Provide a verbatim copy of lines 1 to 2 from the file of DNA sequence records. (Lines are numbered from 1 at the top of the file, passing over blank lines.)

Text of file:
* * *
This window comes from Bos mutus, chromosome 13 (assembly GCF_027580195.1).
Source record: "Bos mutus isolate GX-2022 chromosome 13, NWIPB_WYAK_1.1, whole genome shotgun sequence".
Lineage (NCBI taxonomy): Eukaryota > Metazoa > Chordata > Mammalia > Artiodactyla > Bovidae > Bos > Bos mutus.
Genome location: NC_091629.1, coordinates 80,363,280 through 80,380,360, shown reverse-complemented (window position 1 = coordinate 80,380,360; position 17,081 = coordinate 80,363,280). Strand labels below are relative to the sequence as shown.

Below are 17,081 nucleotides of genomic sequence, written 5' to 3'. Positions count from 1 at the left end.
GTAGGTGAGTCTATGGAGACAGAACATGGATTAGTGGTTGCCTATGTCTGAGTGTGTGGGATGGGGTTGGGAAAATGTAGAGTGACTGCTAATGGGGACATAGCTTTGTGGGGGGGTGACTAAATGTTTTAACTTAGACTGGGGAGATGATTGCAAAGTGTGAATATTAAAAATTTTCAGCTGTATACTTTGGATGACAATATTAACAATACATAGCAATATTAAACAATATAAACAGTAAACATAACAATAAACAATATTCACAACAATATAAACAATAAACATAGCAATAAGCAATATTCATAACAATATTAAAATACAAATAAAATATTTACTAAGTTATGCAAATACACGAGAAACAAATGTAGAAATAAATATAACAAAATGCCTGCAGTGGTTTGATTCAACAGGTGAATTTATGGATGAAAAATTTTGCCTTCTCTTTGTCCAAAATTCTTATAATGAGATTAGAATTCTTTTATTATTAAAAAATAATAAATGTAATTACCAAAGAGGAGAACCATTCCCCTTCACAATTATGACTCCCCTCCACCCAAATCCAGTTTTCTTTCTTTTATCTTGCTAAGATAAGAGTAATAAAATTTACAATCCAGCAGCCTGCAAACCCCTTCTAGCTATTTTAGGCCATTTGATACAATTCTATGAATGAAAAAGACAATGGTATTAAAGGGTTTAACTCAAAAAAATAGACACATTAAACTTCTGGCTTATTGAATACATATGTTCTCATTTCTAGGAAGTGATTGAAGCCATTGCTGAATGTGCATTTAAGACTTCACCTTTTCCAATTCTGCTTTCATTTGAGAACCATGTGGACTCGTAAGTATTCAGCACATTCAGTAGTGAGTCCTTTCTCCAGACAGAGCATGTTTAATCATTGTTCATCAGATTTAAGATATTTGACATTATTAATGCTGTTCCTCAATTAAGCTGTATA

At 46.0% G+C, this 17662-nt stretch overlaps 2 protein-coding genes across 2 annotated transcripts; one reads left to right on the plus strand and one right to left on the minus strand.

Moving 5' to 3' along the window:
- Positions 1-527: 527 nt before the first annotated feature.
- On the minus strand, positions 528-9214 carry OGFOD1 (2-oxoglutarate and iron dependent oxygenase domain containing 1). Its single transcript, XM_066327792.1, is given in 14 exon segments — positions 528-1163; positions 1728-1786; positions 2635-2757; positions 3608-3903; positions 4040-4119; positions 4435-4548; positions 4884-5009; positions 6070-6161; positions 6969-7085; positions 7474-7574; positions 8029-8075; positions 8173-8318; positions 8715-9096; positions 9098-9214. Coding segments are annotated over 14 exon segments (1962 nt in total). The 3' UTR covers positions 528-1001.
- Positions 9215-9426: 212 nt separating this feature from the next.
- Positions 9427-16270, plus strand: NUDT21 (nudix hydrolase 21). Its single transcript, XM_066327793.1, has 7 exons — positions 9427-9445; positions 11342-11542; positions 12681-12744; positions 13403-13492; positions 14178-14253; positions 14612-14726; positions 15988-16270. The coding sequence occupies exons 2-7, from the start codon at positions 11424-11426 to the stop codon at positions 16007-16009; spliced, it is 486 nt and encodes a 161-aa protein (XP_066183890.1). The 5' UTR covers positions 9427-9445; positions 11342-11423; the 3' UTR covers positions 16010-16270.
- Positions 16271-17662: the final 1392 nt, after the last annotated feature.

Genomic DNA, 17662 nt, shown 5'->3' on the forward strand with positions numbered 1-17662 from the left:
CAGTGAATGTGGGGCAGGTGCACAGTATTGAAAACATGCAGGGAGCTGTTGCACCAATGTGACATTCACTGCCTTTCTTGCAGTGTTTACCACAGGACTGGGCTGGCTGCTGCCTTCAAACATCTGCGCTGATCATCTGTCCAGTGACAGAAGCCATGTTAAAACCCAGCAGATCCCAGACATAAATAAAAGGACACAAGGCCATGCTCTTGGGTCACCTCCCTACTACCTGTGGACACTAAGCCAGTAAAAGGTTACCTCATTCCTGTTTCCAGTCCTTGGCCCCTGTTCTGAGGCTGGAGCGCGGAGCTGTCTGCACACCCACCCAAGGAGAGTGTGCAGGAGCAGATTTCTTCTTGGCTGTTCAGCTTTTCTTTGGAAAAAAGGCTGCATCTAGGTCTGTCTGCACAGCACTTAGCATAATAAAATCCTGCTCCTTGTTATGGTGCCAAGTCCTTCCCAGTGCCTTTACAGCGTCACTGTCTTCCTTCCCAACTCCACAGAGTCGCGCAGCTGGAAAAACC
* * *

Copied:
This window comes from Bos mutus, chromosome 13 (assembly GCF_027580195.1).
Source record: "Bos mutus isolate GX-2022 chromosome 13, NWIPB_WYAK_1.1, whole genome shotgun sequence".